Thursday 24 January 2013
ShelterBox helps typhoon survivors in PhilippinesJose and Protacia Ongcoy, a married couple in their late seventies who lost everything to Typhoon Bopha at the beginning of December in front of their new shelter, Philippines, January 2013.
Terrified for her children as the heavy rains and violent winds thrashed down on her home in the southern Philippine island of Mindanao, 32-year-old Marizmer Marquez hunted for a safe place to hide her baby and second youngest child as she feared her home collapsing. Knowing that Typhoon Bopha had cut the power hours before, Marizmer decided to hide baby Rodolfo in the fridge and Injeto in the washing machine to give them the best protection against the destructive storm. She took cover in the house with her husband Rodolfo and eldest child and waited until it passed.
'Once the weather calmed, they saw that their house had been severely damaged to the point that it’s still unlivable but they told me at least they were safe, unharmed and all together,’ said ShelterBox Response Team (SRT) member Alice Jefferson (UK).
The family had been living in a makeshift structure made out of debris, like hundreds of thousands of other people, when a SRT found them in Compostela Valley on 26 December, almost three weeks after Bopha struck.
‘Their home was stronger than the majority of other homes in eastern Mindanao as it was made out of concrete but they do not have the money at the moment to start rebuilding it,' continued Alice.
The Marquez family with their ShelterBox tent and children's activity pack, Philippines, January 2013.
‘The structure they were living in when we met them barely provided any form of protection against the elements. It’s hard to imagine they were surviving in it for three weeks after the storm. Now they are in a ShelterBox tent not only giving them all shelter against the continuous rains but also allowing the parents to return to work to raise money for the necessary materials to start rebuilding their home’s roof and walls.’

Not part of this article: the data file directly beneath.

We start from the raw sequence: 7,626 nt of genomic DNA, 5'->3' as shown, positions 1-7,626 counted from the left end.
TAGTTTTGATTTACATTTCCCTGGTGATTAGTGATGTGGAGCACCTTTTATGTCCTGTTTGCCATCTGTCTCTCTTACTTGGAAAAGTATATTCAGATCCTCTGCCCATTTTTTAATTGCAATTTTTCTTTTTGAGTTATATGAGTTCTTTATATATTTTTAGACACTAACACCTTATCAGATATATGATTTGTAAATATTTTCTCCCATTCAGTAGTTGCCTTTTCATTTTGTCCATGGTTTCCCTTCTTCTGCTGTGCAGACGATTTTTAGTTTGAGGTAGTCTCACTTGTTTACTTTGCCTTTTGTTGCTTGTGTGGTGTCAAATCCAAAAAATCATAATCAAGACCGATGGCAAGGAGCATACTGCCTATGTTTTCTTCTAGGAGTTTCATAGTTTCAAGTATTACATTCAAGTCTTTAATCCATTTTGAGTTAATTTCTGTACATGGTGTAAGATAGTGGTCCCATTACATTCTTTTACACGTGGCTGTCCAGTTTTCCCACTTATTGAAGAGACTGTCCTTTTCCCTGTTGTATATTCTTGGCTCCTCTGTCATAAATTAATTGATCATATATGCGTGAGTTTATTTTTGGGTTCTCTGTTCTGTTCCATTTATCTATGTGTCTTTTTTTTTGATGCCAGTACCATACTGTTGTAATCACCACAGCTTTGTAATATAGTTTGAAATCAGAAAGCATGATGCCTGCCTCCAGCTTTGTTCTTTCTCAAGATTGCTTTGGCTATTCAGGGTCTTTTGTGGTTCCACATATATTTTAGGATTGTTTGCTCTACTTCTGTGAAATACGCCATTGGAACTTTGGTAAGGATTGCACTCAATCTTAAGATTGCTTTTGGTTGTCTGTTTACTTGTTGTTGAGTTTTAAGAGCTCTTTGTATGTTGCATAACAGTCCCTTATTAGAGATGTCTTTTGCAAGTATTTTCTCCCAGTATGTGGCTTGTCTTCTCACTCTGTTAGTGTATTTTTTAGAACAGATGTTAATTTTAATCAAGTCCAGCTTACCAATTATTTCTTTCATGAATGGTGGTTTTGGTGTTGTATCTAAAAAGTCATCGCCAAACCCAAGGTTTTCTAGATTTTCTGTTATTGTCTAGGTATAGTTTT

Having experienced a traumatic experience, Marizmer’s ten-year-old daughter Maurich was delighted to find a children’s activity pack amongst the other items in their ShelterBox.
‘There is no schooling here at the moment for our children because of the huge scale of destruction, so it’s great for our children to have this pack to use to keep them distracted from the situation we are in,’ noted Marizmer. ‘Maurich was particularly excited by the gift.’
Meanwhile, along the isolated coast of Davao Oriental Province, another SRT has been distributing more emergency shelter to typhoon survivors, including Jose and Protacia Ongcoy, a married couple in their late seventies who lost everything, including their livelihood.
Jose and Protacia Ongcoy standing in front of their damaged home, Philippines, January 2013.
‘Their corn farm is heavily damaged and they lost 90 per cent of their coconut trees, their main source of income,’ said SRT member Bill Woodard (US). ‘Before, they were living comfortably but now with most of their possessions and livelihood gone, they have been worrying about their future.
‘They have been sleeping in their extended kitchen with a plastic sheet for the roof as it was destroyed. They have converted their dining table into a bed but when it rains at night, they are forced to sleep upright in one area of the kitchen in order to not get wet.’
The SRT delivered a ShelterBox to Jose and Protacia to enable them to sleep soundly at night even when the rains come.
‘I feel energised to face life all over again,’ said Jose.